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Daily News Pulse for February 17, 2023

Summary: Pfizer's Paxlovid has been found to prevent one case of serious COVID-19 for every 62 people who take it. California experienced a milder winter surge of COVID-19 than expected, and hospitalizations, ICU admissions, and deaths were much lower than in prior surges. China declared a "decisive victory" over COVID-19, though experts have questioned Beijing's data.
  • Paxlovid helps older adults recover from COVID-19: study – Fierce Healthcare: Pfizer’s Paxlovid has been found to prevent one case of serious COVID-19 for every 62 people who take it.
  • Growing signs of new Bay Area COVID wave as wastewater counts soar: California experienced a milder winter surge of COVID-19 than expected, and hospitalizations, ICU admissions, and deaths were much lower than in prior surges. This is a sign of hope that the state’s health care systems are better prepared to handle the virus.
  • China declares ‘decisive victory’ over COVID-19 – Reuters: China declared a “decisive victory” over COVID-19, claiming the world’s lowest fatality rate, though experts have questioned Beijing’s data. 80% of the population became infected in two months after dropping its curbs, and there were reports of packed hospital wards and mortuaries. Experts believe the actual toll was higher due to many patients dying at home and doctors being pressured to not report cases.
  • Era of ‘Free’ COVID Vaccines, Test Kits and Treatments Is Ending. Who Will Pay the Tab Now?: The national public health emergency declared in 2020 in response to the pandemic is set to expire on May 11th. This will end many of the policies designed to combat the virus’s spread, including free-to-consumer covid vaccines, at-home test kits, and treatments. People will still be able to get these vaccines at low or no cost, but it is important to act quickly before the emergency expires.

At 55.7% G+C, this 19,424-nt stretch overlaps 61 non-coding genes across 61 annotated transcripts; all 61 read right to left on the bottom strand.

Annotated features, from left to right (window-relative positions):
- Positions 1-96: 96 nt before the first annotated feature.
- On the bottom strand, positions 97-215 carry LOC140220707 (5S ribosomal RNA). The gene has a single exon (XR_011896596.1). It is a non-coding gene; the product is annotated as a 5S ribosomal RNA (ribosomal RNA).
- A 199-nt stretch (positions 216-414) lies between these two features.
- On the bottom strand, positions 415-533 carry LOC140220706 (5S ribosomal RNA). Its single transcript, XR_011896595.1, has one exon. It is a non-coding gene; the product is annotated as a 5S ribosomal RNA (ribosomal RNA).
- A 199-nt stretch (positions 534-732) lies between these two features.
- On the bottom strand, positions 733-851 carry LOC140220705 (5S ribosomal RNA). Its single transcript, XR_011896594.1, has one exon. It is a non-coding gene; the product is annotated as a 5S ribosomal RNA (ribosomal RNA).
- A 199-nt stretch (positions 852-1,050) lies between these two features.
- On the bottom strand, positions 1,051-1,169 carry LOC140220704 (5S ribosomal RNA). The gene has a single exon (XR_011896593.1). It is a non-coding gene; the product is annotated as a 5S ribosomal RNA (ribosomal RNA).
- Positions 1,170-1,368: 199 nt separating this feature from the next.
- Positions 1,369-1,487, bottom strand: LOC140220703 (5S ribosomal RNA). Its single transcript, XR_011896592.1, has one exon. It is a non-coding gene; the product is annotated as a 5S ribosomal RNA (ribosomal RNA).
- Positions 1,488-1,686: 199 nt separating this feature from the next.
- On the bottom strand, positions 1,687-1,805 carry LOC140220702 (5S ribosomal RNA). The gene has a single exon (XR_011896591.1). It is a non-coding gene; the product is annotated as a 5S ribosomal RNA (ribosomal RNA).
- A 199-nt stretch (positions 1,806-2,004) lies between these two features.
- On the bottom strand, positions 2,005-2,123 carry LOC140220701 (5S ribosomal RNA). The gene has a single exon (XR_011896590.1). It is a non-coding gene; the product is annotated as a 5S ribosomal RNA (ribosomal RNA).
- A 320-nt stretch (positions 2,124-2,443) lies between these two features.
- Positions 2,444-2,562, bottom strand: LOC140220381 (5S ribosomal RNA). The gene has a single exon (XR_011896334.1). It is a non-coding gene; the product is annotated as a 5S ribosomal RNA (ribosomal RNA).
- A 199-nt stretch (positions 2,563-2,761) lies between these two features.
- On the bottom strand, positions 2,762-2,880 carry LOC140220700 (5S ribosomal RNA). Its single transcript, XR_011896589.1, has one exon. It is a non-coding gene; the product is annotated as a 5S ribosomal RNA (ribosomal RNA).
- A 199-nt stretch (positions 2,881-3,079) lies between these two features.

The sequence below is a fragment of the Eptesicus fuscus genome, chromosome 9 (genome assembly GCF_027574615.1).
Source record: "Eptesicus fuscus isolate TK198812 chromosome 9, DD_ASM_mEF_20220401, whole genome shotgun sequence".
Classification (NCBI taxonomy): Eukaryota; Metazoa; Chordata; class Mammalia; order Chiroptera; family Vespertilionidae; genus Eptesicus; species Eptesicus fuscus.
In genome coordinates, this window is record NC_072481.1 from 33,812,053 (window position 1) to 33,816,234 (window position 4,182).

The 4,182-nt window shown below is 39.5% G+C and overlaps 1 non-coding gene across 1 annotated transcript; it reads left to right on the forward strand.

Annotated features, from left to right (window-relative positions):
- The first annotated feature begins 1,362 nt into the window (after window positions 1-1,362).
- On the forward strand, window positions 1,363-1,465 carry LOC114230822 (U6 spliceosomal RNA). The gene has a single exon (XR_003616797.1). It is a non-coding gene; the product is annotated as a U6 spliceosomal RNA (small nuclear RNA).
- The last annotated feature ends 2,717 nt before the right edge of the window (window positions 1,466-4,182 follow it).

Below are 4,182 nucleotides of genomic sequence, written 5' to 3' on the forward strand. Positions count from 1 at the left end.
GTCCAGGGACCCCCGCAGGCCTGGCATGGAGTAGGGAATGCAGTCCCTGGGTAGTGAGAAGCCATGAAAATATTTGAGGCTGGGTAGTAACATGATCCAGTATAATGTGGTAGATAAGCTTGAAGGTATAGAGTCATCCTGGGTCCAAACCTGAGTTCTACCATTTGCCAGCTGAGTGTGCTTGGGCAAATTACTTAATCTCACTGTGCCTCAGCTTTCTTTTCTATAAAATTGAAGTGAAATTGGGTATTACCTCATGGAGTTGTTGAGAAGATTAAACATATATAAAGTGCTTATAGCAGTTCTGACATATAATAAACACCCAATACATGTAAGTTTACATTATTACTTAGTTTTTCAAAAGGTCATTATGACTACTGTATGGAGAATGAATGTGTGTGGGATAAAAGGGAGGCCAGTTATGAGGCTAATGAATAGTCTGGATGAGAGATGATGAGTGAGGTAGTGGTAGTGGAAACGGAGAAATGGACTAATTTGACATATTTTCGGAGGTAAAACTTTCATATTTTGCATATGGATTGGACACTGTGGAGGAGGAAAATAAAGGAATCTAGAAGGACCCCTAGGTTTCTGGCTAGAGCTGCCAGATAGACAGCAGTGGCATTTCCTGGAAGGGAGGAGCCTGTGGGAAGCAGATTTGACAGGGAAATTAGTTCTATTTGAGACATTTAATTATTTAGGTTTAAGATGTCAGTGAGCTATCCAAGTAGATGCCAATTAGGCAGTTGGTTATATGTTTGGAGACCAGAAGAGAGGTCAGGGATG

• N.J. reports 969 COVID cases, 14 deaths. Transmission rate remains flat. – nj.com: New Jersey health officials reported 969 new COVID-19 cases and 14 confirmed deaths on Thursday. The state’s transmission rate remains flat at 0.95, and the seven-day average for positive tests is down 20% from a week ago and 46% from a month ago. Seven counties in the state have been identified as having “high” community levels of the virus.
  • SAN FRANCISCO TO END COVID-19 PUBLIC HEALTH EMERGENCY DECLARATION …: San Francisco is in a better position to respond to COVID-19 due to high vaccination and booster rates and effective treatments. The Health Officer will rescind the Safer Return Together order, but will still require staff in hospitals, skilled nursing facilities, and other healthcare and jail settings to wear masks when interacting with patients, clients, or people who are incarcerated.
  • Covid-19 infection offers strong protection against reinfection for about 10 months, study finds | CNN: A new study found that people who have had Covid-19 can expect to have good protection against symptomatic illness for at least 10 months, and the risk of severe illness is even lower. The study, which is the largest review yet of available data, found that immunity after Covid-19 infection is strong against all variants of the virus.
  • The Checkup With Dr. Wen: Yet another study on masking causes confusion – The Washington Post: John should continue wearing a mask in places like stores, the YMCA and crowded restaurants, despite the new Cochrane Library review that suggests masks may not be effective in slowing the spread of respiratory viruses. It is still important to follow safety protocols such as social distancing and hand washing.
  • New study explores natural immunity protection from COVID-19, how it wanes over time: A new study has found that a previous infection with COVID-19 can provide 88% protection against hospitalization or death in the case of reinfection even 10 months later. Natural immunity varies depending on the virus, and the study looked at more than 65 studies from 19 countries to get a clearer picture of immunity from COVID-19.
  • Omicron still re-infected those with early victims of Covid: Study | Mint: A study by the University of Washington found that people infected with alpha, beta, and delta variants were 36% better protected from reinfection with omicron, and 90% less likely to be hospitalized or die from it. The findings are based on a meta-analysis of 65 studies from 19 countries, and may help inform vaccination campaigns and policy recommendations. Those infected with pre-omicron variants should still take steps to prevent reinfection.